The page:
7. Jean Michel LeTennier 28th September 2013 / 18:28

    No, Graph databases are an attempt at “associative database technology” and poorly done at that.. Big Data is marketing term, plain and simple. . as Dr Tang said, “the present solution is to wrap up a bunch of bottle rockets (SQL, Hadoop, Cassandra, Mongo, couch etc)and call it a jet engine.. ” LOL one more term, we don’t change the Science named ASTRONOMY to “Big Stars” simply because we find more of them.. 😉

    Assume instead you were able to de-duplicate each and every piece of data entered into a system and require only 4 reads for any piece or pieces of information and that information already be in context? Given this possibility, there are only 64,000 or so symbols for communications in the Human civilization.. assuming a 4Byte array as standard, you get a maximum physical data storage requirement of 1.6 to the 19th 160 exabyte.. quadruple that for associations and context and you are at about give or take 800 exabyte for all the knowledge on this planet to date.. now assume this is not available to you , well there are not enough computers and or storage to support this effort let alone a method of retrieving any kind of useful information in a timely and cost effective manner. so the long term prospect of Graph , Cassandra, MONGO, Hadoop et al. is limited at best.. NEW SCIENCE is required not repackaged relabeled horse and buggy technology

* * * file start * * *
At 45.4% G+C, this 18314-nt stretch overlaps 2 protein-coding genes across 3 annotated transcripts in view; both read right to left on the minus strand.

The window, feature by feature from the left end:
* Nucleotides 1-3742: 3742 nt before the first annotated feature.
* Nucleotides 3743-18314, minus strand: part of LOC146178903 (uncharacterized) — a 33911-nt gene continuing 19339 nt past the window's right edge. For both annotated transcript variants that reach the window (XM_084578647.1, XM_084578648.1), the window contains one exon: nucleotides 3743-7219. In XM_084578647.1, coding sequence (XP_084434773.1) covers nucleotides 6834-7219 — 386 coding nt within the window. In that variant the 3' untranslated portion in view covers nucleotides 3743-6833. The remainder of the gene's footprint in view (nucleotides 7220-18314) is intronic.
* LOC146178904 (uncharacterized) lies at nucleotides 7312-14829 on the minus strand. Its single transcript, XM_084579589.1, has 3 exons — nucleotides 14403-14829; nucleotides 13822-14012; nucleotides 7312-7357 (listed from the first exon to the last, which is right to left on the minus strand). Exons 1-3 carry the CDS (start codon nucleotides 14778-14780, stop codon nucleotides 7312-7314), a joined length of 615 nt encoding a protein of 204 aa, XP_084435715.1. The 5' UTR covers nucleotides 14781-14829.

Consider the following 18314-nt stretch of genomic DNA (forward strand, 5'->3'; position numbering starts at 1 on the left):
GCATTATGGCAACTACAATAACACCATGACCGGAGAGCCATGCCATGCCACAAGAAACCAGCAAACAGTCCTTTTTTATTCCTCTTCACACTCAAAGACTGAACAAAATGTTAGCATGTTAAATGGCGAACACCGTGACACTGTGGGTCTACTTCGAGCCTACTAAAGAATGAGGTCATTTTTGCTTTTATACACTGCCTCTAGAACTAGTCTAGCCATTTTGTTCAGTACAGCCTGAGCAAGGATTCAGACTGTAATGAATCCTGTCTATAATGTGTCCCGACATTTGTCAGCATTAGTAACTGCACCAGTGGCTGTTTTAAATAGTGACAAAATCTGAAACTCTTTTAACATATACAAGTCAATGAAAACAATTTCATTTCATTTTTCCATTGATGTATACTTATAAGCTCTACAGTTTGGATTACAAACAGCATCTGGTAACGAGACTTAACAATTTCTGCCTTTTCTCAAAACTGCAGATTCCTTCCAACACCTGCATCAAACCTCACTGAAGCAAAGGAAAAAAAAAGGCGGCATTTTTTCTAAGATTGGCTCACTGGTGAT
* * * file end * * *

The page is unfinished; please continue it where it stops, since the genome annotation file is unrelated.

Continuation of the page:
NEW Science does now exist, and can accommodate anything your mind can create or come up with, and can install on any device on this planet including computers, sensors, phones, car, planes, trains, refrigerators , traffic lights etc.. ..

    Welcome to the Future.. (http://www.youtube.com/watch?v=DeExbclijPg ) (last 15 min is live demo)